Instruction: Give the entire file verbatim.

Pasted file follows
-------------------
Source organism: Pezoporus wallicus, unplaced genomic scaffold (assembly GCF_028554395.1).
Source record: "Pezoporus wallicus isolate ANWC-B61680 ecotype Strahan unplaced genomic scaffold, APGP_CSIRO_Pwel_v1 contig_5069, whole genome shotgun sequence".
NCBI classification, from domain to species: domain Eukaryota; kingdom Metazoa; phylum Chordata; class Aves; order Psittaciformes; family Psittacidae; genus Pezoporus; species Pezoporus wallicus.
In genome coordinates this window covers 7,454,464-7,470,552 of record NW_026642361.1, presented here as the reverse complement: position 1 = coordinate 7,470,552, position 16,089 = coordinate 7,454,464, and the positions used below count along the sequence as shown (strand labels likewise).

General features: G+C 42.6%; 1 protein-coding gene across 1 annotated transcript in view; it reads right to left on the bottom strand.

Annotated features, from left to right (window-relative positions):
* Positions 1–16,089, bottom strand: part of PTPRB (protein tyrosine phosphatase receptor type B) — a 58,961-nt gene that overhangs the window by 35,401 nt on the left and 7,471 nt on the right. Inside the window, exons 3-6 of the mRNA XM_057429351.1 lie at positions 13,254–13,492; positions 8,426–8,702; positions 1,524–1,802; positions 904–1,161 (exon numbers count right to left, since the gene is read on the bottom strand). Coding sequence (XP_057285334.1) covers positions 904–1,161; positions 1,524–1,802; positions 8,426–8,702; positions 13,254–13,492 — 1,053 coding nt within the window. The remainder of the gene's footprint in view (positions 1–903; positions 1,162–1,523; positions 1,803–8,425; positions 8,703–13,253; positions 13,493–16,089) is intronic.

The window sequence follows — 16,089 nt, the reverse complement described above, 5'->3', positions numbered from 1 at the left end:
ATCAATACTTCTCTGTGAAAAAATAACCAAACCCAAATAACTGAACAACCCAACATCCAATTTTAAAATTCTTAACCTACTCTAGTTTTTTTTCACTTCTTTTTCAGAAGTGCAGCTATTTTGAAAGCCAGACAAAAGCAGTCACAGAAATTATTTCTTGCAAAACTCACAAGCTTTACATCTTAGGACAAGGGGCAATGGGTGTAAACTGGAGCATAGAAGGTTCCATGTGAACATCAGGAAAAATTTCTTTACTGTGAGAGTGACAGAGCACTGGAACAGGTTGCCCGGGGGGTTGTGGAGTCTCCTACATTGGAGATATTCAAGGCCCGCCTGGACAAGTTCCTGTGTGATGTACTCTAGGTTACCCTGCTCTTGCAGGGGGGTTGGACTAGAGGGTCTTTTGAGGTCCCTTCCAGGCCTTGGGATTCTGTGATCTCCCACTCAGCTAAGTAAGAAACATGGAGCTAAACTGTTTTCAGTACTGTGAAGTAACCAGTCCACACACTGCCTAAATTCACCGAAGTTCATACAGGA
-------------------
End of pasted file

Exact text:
Source organism: Pezoporus wallicus, unplaced genomic scaffold (assembly GCF_028554395.1).
Source record: "Pezoporus wallicus isolate ANWC-B61680 ecotype Strahan unplaced genomic scaffold, APGP_CSIRO_Pwel_v1 contig_5069, whole genome shotgun sequence".
NCBI classification, from domain to species: domain Eukaryota; kingdom Metazoa; phylum Chordata; class Aves; order Psittaciformes; family Psittacidae; genus Pezoporus; species Pezoporus wallicus.
In genome coordinates this window covers 7,454,464-7,470,552 of record NW_026642361.1, presented here as the reverse complement: position 1 = coordinate 7,470,552, position 16,089 = coordinate 7,454,464, and the positions used below count along the sequence as shown (strand labels likewise).

General features: G+C 42.6%; 1 protein-coding gene across 1 annotated transcript in view; it reads right to left on the bottom strand.

Annotated features, from left to right (window-relative positions):
* Positions 1–16,089, bottom strand: part of PTPRB (protein tyrosine phosphatase receptor type B) — a 58,961-nt gene that overhangs the window by 35,401 nt on the left and 7,471 nt on the right. Inside the window, exons 3-6 of the mRNA XM_057429351.1 lie at positions 13,254–13,492; positions 8,426–8,702; positions 1,524–1,802; positions 904–1,161 (exon numbers count right to left, since the gene is read on the bottom strand). Coding sequence (XP_057285334.1) covers positions 904–1,161; positions 1,524–1,802; positions 8,426–8,702; positions 13,254–13,492 — 1,053 coding nt within the window. The remainder of the gene's footprint in view (positions 1–903; positions 1,162–1,523; positions 1,803–8,425; positions 8,703–13,253; positions 13,493–16,089) is intronic.

The window sequence follows — 16,089 nt, the reverse complement described above, 5'->3', positions numbered from 1 at the left end:
ATCAATACTTCTCTGTGAAAAAATAACCAAACCCAAATAACTGAACAACCCAACATCCAATTTTAAAATTCTTAACCTACTCTAGTTTTTTTTCACTTCTTTTTCAGAAGTGCAGCTATTTTGAAAGCCAGACAAAAGCAGTCACAGAAATTATTTCTTGCAAAACTCACAAGCTTTACATCTTAGGACAAGGGGCAATGGGTGTAAACTGGAGCATAGAAGGTTCCATGTGAACATCAGGAAAAATTTCTTTACTGTGAGAGTGACAGAGCACTGGAACAGGTTGCCCGGGGGGTTGTGGAGTCTCCTACATTGGAGATATTCAAGGCCCGCCTGGACAAGTTCCTGTGTGATGTACTCTAGGTTACCCTGCTCTTGCAGGGGGGTTGGACTAGAGGGTCTTTTGAGGTCCCTTCCAGGCCTTGGGATTCTGTGATCTCCCACTCAGCTAAGTAAGAAACATGGAGCTAAACTGTTTTCAGTACTGTGAAGTAACCAGTCCACACACTGCCTAAATTCACCGAAGTTCATACAGGA